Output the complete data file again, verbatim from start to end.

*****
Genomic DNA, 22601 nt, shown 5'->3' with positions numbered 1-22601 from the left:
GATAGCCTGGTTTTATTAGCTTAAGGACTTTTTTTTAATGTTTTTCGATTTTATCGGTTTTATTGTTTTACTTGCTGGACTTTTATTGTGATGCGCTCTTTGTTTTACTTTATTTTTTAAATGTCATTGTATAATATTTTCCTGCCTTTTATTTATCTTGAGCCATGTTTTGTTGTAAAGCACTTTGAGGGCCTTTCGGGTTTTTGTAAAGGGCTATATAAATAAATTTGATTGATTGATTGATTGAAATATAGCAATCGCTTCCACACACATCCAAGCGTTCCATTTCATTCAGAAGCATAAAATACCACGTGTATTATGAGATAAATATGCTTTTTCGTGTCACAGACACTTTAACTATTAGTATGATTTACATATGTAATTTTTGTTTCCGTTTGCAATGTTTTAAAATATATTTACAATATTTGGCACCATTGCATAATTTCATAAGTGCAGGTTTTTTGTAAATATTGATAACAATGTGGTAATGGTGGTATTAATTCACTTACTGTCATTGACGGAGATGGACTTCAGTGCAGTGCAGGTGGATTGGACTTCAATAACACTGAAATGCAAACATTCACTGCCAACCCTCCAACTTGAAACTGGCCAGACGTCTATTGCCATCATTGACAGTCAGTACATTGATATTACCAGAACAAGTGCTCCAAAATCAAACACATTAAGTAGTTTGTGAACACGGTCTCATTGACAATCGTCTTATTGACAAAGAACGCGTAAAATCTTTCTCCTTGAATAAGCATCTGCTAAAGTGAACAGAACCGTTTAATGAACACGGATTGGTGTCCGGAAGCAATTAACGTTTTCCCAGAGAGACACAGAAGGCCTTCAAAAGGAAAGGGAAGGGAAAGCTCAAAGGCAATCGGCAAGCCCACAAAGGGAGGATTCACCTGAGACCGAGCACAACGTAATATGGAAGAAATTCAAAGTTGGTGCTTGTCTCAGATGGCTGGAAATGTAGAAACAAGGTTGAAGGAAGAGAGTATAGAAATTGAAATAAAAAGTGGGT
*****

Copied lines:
Genomic DNA, 22601 nt, shown 5'->3' with positions numbered 1-22601 from the left:
GATAGCCTGGTTTTATTAGCTTAAGGACTTTTTTTTAATGTTTTTCGATTTTATCGGTTTTATTGTTTTACTTGCTGGACTTTTATTGTGATGCGCTCTTTGTTTTACTTTATTTTTTAAATGTCATTGTATAATATTTTCCTGCCTTTTATTTATCTTGAGCCATGTTTTGTTGTAAAGCACTTTGAGGGCCTTTCGGGTTTTTGTAAAGGGCTATATAAATAAATTTGATTGATTGATTGATTGAAATATAGCAATCGCTTCCACACACATCCAAGCGTTCCATTTCATTCAGAAGCATAAAATACCACGTGTATTATGAGATAAATATGCTTTTTCGTGTCACAGACACTTTAACTATTAGTATGATTTACATATGTAATTTTTGTTTCCGTTTGCAATGTTTTAAAATATATTTACAATATTTGGCACCATTGCATAATTTCATAAGTGCAGGTTTTTTGTAAATATTGATAACAATGTGGTAATGGTGGTATTAATTCACTTACTGTCATTGACGGAGATGGACTTCAGTGCAGTGCAGGTGGATTGGACTTCAATAACACTGAAATGCAAACATTCACTGCCAACCCTCCAACTTGAAACTGGCCAGACGTCTATTGCCATCATTGACAGTCAGTACATTGATATTACCAGAACAAGTGCTCCAAAATCAAACACATTAAGTAGTTTGTGAACACGGTCTCATTGACAATCGTCTTATTGACAAAGAACGCGTAAAATCTTTCTCCTTGAATAAGCATCTGCTAAAGTGAACAGAACCGTTTAATGAACACGGATTGGTGTCCGGAAGCAATTAACGTTTTCCCAGAGAGACACAGAAGGCCTTCAAAAGGAAAGGGAAGGGAAAGCTCAAAGGCAATCGGCAAGCCCACAAAGGGAGGATTCACCTGAGACCGAGCACAACGTAATATGGAAGAAATTCAAAGTTGGTGCTTGTCTCAGATGGCTGGAAATGTAGAAACAAGGTTGAAGGAAGAGAGTATAGAAATTGAAATAAAAAGTGGGT